7 Ways to Drastically Reduce Your Sales Cycle_FI

7 Ways To Drastically Reduce Your Sales Cycle

Reducing the length of your sales cycle is vital in order to positively impact your ROI. The faster you get deals through the pipeline, the more opportunities your reps can work on… increasing the number of possible closes. Below are some tips and techniques on how to shorten your sales cycle and get to more commissions, faster.

Understand the Needs and Wants of Your Potential Client

Go to each meeting with a game plan in place. This comes from asking the right questions and understanding the true needs of the prospect.

42% of sales reps feel they don’t have enough information before making a call.

Two reasons why you want to do this:

1. Not understanding the needs of your prospect can sabotage the entire deal. Not all prospects are capable of making a quick decision, so if you rush the prospect into a decision, you may close the deal only to have them gain buyer’s remorse and cancel the sale, which can cause the dreaded word: refund.

2. There’s no one way to reduce the sales cycle. It differs just as your prospects differ in how they process information to make decisions. The only way to shave off some time in the sales cycle is to ask the right questions on the onset to set up the process and get the answers you need to direct the sales to a close. Tailoring your approach with every prospect, you’ll save time and close more deals.

Schedule The Next Call While On The Phone With The Current Call

A lot of downtime between meeting with a client and closing the deal is usually not needed to make a decision. Most of it is dead time when both sides are just waiting to schedule the next call or in-person appointment. Your best option is to schedule the next call or in-person appointment before you leave the one you’re on.

Agree to a Timeline Early

It’s best to commit to a timeline as early as possible. This will also help reduce the time of the sales cycle. Don’t force the prospect into any agreement, but do  ask the right questions to gauge when you think the prospect will make a decision – assuming they get all of their questions answered.

Address Any Obstacles Up Front

Most sales reps tend to ignore anything that looks like an obstacle instead of addressing it up front. You need to ask the prospect qualifying questions up front to screen them on whether or not they have the buying power, what’s their budget, and/or if there’s any doubt that your solution will work for them.

Be a Tour Guide

Even though you may have been selling the exact same product or service, the prospect you’re in front of has never seen it. Don’t assume how a prospect would like to proceed, give them suggestions on how they might proceed. Take advantage of this by suggesting a roadmap for the process while offering your guidance at every turn. This is known as the Buyer’s Journey.

Map Out The Entire Process in Advance

More than 50% of prospects want to see how your product works on the first call.

It’s important to be a great tour guide and plan on how the process will unfold and anticipate any obstacles. Mapping out the ‘entire’ buying process is important to avoid any obstacles and keep the sales cycle to a minimum. Make sure to ‘connect’ with and meet all of the decision makers, if possible, agreeing to any legal terms and making any amendments to revisions and conditions. By being a great ‘tour guide’, as mentioned above, you can move the sales cycle along.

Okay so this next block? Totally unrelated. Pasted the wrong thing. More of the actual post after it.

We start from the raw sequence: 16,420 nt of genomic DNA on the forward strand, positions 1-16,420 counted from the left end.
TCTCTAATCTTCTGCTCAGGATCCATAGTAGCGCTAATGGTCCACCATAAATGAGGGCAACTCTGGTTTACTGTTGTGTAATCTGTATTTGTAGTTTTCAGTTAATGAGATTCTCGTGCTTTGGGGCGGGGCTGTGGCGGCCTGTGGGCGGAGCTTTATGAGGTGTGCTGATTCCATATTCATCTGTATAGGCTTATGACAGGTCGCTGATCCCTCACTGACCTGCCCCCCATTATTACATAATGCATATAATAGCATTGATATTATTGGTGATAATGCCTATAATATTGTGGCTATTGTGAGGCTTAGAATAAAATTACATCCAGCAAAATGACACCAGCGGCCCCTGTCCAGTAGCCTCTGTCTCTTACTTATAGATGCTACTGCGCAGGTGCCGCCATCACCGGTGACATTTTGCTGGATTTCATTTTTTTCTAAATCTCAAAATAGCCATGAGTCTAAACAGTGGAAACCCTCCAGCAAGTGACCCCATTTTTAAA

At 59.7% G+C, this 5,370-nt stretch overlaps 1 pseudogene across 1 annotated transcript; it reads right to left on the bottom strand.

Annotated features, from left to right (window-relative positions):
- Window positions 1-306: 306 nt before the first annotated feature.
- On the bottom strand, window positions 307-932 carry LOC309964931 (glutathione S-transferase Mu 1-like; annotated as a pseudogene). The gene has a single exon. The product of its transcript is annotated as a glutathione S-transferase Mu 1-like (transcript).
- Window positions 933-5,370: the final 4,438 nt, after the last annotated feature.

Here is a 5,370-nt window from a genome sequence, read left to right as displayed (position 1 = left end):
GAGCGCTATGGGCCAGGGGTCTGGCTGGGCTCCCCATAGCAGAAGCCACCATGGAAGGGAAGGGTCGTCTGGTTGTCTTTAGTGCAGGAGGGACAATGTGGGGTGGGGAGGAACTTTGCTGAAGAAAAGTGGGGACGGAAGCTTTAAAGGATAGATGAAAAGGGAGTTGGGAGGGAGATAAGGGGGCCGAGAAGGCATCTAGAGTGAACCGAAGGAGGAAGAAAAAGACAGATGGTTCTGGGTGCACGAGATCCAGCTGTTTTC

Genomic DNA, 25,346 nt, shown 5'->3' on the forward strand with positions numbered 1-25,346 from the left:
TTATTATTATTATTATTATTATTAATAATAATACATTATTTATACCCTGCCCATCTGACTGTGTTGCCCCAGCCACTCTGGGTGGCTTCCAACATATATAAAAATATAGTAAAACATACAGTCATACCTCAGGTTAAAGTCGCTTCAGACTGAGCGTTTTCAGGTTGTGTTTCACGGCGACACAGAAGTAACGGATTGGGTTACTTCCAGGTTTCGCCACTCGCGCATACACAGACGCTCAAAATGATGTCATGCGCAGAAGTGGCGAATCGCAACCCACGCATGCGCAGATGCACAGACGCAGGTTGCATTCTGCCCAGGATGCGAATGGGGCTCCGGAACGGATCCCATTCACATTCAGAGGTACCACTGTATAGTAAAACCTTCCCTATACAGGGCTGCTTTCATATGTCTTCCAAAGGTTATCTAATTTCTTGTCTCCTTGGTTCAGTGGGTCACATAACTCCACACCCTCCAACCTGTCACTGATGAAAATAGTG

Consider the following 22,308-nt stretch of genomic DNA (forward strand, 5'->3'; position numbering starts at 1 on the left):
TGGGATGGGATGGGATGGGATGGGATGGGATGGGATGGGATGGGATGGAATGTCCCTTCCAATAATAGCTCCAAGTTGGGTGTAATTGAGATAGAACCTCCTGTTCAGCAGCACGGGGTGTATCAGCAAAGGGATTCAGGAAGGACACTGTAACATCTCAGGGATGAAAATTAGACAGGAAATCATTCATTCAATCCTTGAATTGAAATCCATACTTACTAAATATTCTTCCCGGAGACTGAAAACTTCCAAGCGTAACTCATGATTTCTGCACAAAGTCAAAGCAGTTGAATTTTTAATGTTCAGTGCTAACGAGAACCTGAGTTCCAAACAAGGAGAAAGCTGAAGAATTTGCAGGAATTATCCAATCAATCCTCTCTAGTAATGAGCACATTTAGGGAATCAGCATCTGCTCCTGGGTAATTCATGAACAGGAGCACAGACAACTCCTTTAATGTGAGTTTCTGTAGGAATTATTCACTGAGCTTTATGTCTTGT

A Breakdown of the Buyer’s Journey

Chart showing the evolution of the buyer's journey

Awareness Stage.  The buyer identifies they have a challenge or problem that they want a solution to. They also determine how big of a priority a solution is. In order to understand where your buyer is, you can ask yourself the following questions:

How do buyers describe their goals or challenges?

What are the consequences of inaction by the buyer?

Are there common misconceptions buyers have about addressing the goal or challenge?

How do buyers decide whether the goal or challenge should be prioritized?

Consideration Stage.  The buyer has clearly defined the goal or challenge and has committed to addressing it. They determine how they want to approach the goal or challenge and the methods available to resolving that goal or challenge. Here are some questions you can ask yourself:

What categories of solutions do buyers investigate?

How do buyers educate themselves on the various categories?

How do buyers perceive the pros and cons of each category?

How do buyers decide which category is right for them?

Decision Stage.  The buyer has decided on a solution to the goal or challenge by going over pros and cons on what they want to pursue. Questions you can ask yourself in this stage are:

What criteria do buyers use to evaluate the available offerings?

When buyers investigate your company’s offering, what do they like about it compared to alternatives? What concerns do they have with your offering?

Who needs to be involved in the decision? For each person involved, how does their perspective on the decision differ?

Do buyers have expectations around trying the offering before they purchase it?

Outside of purchasing, do buyers need to make additional preparations, such as implementation plans or training strategies?

Answering these questions will provide a solid foundation of the buyer’s journey and help you reduce your sales cycle.

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Sources:

https://www.insightsquared.com/2015/05/the-best-way-to-get-your-reps-to-shorten-their-sales-cycle-its-not-what-you-think/

https://blog.hubspot.com/sales/what-is-the-buyers-journey

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